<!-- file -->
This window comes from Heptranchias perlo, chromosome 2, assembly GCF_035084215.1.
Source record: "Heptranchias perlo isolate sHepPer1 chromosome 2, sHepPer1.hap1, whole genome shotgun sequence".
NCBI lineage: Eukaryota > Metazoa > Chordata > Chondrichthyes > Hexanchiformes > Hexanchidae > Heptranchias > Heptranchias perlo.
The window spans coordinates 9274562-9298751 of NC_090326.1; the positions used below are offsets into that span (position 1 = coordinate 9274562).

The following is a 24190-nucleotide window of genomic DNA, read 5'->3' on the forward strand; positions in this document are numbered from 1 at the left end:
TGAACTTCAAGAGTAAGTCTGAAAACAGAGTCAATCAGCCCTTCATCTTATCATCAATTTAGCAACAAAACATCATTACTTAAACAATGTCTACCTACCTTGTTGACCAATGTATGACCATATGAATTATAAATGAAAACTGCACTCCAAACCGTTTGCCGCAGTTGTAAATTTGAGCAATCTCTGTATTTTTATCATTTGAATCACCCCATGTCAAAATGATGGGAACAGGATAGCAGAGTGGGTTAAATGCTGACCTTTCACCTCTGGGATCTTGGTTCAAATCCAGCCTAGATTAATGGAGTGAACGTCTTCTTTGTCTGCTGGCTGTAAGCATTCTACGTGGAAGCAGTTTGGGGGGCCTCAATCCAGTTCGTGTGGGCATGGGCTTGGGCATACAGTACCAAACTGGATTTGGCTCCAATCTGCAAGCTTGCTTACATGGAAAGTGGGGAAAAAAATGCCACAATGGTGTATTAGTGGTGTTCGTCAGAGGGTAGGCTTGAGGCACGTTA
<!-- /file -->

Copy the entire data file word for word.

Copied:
This window comes from Heptranchias perlo, chromosome 2, assembly GCF_035084215.1.
Source record: "Heptranchias perlo isolate sHepPer1 chromosome 2, sHepPer1.hap1, whole genome shotgun sequence".
NCBI lineage: Eukaryota > Metazoa > Chordata > Chondrichthyes > Hexanchiformes > Hexanchidae > Heptranchias > Heptranchias perlo.
The window spans coordinates 9274562-9298751 of NC_090326.1; the positions used below are offsets into that span (position 1 = coordinate 9274562).

The following is a 24190-nucleotide window of genomic DNA, read 5'->3' on the forward strand; positions in this document are numbered from 1 at the left end:
TGAACTTCAAGAGTAAGTCTGAAAACAGAGTCAATCAGCCCTTCATCTTATCATCAATTTAGCAACAAAACATCATTACTTAAACAATGTCTACCTACCTTGTTGACCAATGTATGACCATATGAATTATAAATGAAAACTGCACTCCAAACCGTTTGCCGCAGTTGTAAATTTGAGCAATCTCTGTATTTTTATCATTTGAATCACCCCATGTCAAAATGATGGGAACAGGATAGCAGAGTGGGTTAAATGCTGACCTTTCACCTCTGGGATCTTGGTTCAAATCCAGCCTAGATTAATGGAGTGAACGTCTTCTTTGTCTGCTGGCTGTAAGCATTCTACGTGGAAGCAGTTTGGGGGGCCTCAATCCAGTTCGTGTGGGCATGGGCTTGGGCATACAGTACCAAACTGGATTTGGCTCCAATCTGCAAGCTTGCTTACATGGAAAGTGGGGAAAAAAATGCCACAATGGTGTATTAGTGGTGTTCGTCAGAGGGTAGGCTTGAGGCACGTTA